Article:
Storytelling and Innovation

This year the Golden Fleece storytelling weekend May 8-10 will have “Storytelling and Innovation” as its theme. More than 150 people are expected to gather in Washington to exchange ideas and experiences from using storytelling in organisational change initiatives.

One of the presenters will be my Metafari partner Leif Josefsson, who was invited to do a workshop at this event. He will, of course, tell the story of how the Metafari came about but also describe the storytelling ingredients in the program. I think he will even make the participants try some of the exercises we did during our learning journey.

The combination of Storytelling and Washington makes my mind wander to the ongoing election in the US. If you are interested in how storytelling can change politics, read the excellent book “Don’t think of an Elephant” where George Lakoff, an American cognitive scientist (or as he calls himself, a cognitiv activist) provides excellent advice to progressives on how to become better at framing the political debate. His other books such as "Whose Freedom? The Battle over America's Most Important Idea" and "Thinking Points" also seem very interesting.

Do you know of any other good books about how to frame political messages using storytelling and metaphors? Please write a comment and let us know!

PS Thank you Annet for the great elephant photo from our Metafari! I will also get such a nice camera sometime...


Lessons in Love

My Metafari friend Sonja told us a lovely story about love and learning. She is working as a volunteer, helping children with their homework. One of the boys she was helping did not show much interest in school work until one day when he declared that he wanted to know how to say “I love you” in various languages. This came as a surprise but was immediately used as a pedagogic approach.

Another lesson in love can be found in the Valentine entry in Wikipedia. This is an excellent example of good Knowledge Management, where you can find not only stories about the various Valentine saints but also information on how Valentine’s Day is celebrated in different countries and cultures. The material is presented in various formats, with longer text combined with short overviews. The entry also includes many references, but the most exciting part is probably the indexing related to the Love series. Here we can find historical love references, but also various kinds of expressions of emotions such as erotic, familial, puppy, platonic or romantic love and so on.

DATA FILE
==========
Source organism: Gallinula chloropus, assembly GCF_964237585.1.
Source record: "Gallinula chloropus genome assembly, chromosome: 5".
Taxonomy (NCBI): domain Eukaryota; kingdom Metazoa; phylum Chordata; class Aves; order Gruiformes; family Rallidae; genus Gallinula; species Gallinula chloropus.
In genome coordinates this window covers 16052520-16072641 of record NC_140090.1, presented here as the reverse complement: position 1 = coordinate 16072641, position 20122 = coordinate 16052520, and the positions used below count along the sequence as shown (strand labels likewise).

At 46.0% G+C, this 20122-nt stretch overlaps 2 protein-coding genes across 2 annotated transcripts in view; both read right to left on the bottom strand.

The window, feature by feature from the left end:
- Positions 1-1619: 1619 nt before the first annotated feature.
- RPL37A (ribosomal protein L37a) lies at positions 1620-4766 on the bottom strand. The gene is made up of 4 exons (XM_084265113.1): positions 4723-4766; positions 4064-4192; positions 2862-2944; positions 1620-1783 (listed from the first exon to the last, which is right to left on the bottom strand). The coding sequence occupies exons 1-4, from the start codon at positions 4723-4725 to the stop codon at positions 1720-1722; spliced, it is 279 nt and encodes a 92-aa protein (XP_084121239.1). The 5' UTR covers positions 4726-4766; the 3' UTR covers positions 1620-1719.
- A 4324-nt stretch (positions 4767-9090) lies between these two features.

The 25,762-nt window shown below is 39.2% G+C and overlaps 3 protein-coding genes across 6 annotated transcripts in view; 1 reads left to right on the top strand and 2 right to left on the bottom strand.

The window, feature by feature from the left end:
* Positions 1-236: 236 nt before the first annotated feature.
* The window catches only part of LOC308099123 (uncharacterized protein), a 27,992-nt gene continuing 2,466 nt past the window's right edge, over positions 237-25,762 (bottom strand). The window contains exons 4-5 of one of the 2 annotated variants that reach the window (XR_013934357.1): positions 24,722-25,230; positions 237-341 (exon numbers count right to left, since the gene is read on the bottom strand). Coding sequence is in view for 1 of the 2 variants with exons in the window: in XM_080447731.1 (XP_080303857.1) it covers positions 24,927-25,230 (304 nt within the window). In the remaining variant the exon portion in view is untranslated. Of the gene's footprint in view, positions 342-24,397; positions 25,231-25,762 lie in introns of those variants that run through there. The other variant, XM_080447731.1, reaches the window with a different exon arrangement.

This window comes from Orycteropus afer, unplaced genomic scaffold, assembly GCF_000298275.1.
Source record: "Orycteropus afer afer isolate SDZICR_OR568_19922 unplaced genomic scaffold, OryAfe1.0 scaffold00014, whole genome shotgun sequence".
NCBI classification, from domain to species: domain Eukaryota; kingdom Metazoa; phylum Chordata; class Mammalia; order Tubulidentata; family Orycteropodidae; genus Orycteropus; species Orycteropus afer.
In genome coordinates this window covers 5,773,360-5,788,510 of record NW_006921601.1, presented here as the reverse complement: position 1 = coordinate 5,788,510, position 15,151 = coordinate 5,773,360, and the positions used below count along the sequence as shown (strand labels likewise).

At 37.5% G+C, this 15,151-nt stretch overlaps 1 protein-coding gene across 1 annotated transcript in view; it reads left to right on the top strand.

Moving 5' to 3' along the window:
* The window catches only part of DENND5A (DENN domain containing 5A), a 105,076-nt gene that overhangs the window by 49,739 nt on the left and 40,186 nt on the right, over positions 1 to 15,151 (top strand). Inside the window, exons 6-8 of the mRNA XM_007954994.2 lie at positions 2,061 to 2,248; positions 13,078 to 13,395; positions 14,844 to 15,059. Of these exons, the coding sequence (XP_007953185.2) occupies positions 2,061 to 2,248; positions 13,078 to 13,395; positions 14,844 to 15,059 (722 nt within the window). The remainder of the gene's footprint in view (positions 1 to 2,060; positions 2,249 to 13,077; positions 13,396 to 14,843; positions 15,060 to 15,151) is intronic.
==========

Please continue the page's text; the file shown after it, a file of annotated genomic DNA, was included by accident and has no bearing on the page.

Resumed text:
"If we lose the time before us, the future will ignore us" Level42, "Lessons in Love"


September Renewal Residential 2008

Have you experience from using Appreciative Inquiry? Do you want to develop your skills by meeting others with similar interests in a beautiful environment where they serve absolutely lovely food? Well, then check out the September Renewal Residential at Bore Place! The Commonwork Centre at Bore Place is on a 500-acre organic farm in the Kent countryside and is part of a group of trusts and enterprises working towards sustainable solutions in farming, the environment and education.

Anne Radford and Jane Magruder Watkins are organising this event. I went to their workshop last summer and wrote “The Right Attitude to Rain” and “Say Yes to the Mess” there and took some lovely photos. I’m so proud Anne wanted to use some of them for this year’s workshop flyer!


What’s in a Name?

I like concepts such as Mobile Life and The Network Society much better than Embedded, Pervasive, Ambient and Ubiquitous technology. Seamless Force seems to me a much interesting concept than Network-Centric Warfare. Names matter because with them comes associations, contexts and underlying metaphors.

Yesterday I presented an outline of a course at the Swedish National Defence College. I have given the course the name “Embedded”. The name is in English, signalling its international focus. To be embedded is to be in something larger than yourself, but continuing to be a separate entity. This is very much the case when you do field research during peacekeeping and crisis management operations, which the course is all about.

Appreciative Inquiry and storytelling are used in several ways as a pedagogical foundation. The basic pulse for the course is when the participants meet and first listen to an inspirational presentation from someone with experience from the field, talking about common dilemmas. Examples of dilemmas are who should be selected for interviews, how to minimise risk for yourself and the ones you talk to while at the same time gather good data, and how to be of immediate use but also perform research for the future. After such a presentation, the group uses the AI workshop format to share experiences and extract Lessons Learned to be put in a handbook. The examination task is to put together a plan for how to conduct a field research trip. Hopefully, the participants also realise that they can use Appreciative Inquiry as a technique and approach in their research but also when directly supporting the organisation they are embedded in.

Do you know of any similar course with respect to content or pedagogy? Write a comment and let me know!

PS. Thank you Mum for the wonderful winter rose!